Saturday morning was a bright sunny day. My girls had survived the night. The temperature has stayed right around 93 degrees. They are eating and drinking and chirping and doing chicken stuff! They are so adorable. As are my full grown girls. I decided to go out for a walk and visit with the other animals on this gorgeous sunny Saturday. Spring is coming! The cows are a bit amourous…pretty frisky actually. In fact…this could be x-rated. Part of farm living. The smells, sounds and sights. If ya can’t handle it, you best not move to the country. Animals copulate. Yup! Sex. Right out in the open. They don’t care who is around and what is going on. Just leave them alone and they will do their thing. Even tho these cows are only little Dexter’s and weight much less than a full size cow…I am not going to get in the way of their efforts to poplulate the pasture! No one else is either. The sheep don’t pay any attention nor do the chickens. Over the course of an hour Mr. Cow was very loving to Mrs. Cow! Cow courtship is cute.

Cow courtship...awwwww...he is in LUST!!!

Cow courtship…awwwww…he is in LUST!!!

I have soups to make. I had bought mushrooms with the intention of making the mushroom soup I had before, but I also wanted to make a chicken soup. I used this recipe http://theshiksa.com/2010/11/03/mushroom-barley-soup/ for my base. This soup is really yummy. I didn’t have shitake mushrooms, so I used baby portebellas. To conserve my energy and fuel for cooking I started both soups with the same base. This is how it went down.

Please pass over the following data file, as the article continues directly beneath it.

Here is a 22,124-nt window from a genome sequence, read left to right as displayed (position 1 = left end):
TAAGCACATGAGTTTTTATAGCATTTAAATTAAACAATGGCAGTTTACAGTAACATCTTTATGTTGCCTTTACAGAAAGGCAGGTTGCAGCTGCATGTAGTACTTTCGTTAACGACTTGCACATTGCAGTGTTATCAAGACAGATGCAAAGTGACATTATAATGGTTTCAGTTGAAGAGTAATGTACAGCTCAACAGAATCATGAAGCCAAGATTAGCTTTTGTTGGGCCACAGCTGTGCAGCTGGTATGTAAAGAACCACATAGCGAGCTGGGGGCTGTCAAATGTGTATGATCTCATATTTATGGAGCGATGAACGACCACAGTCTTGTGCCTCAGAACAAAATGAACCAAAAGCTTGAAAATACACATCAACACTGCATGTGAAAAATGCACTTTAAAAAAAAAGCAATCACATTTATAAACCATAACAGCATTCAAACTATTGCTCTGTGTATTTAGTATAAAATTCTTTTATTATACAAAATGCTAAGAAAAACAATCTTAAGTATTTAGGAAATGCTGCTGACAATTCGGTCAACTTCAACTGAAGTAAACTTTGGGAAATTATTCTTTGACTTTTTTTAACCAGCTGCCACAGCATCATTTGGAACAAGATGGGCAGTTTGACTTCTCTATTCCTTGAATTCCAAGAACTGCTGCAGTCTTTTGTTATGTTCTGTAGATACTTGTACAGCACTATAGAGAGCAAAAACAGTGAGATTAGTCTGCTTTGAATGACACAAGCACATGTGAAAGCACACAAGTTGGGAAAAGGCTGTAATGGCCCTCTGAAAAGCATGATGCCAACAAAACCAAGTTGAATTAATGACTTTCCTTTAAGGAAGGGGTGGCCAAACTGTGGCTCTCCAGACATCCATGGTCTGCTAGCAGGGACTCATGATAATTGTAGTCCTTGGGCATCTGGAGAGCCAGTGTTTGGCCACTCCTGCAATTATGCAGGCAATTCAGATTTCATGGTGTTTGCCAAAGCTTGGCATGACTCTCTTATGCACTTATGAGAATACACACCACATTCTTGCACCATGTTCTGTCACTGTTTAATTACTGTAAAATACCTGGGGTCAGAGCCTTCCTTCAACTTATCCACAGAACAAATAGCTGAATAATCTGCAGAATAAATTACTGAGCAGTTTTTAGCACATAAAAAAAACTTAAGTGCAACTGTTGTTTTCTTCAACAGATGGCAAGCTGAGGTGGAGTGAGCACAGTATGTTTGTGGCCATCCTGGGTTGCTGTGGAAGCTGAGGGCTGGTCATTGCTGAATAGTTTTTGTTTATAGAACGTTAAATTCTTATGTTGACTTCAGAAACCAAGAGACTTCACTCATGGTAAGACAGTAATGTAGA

Sliced, diced, chopped and ready to be seared in the pan!!!

Sliced, diced, chopped and ready to be seared in the pan!!!

The mushroom soup got started in my dutch oven on the stove. I put 1 quart of chicken broth, 1 quart of water and 2 teaspoons chicken broth granules in the pot with 2 bay leaves and 1 cup of barley and let boil on low with the lid off.

In my slow cooker I placed 1 cup of wild rice, 1 quart of chicken stock and 1 quart of water and 2 teaspoons chicken stock granules and turned on low and simmered for 2 hours.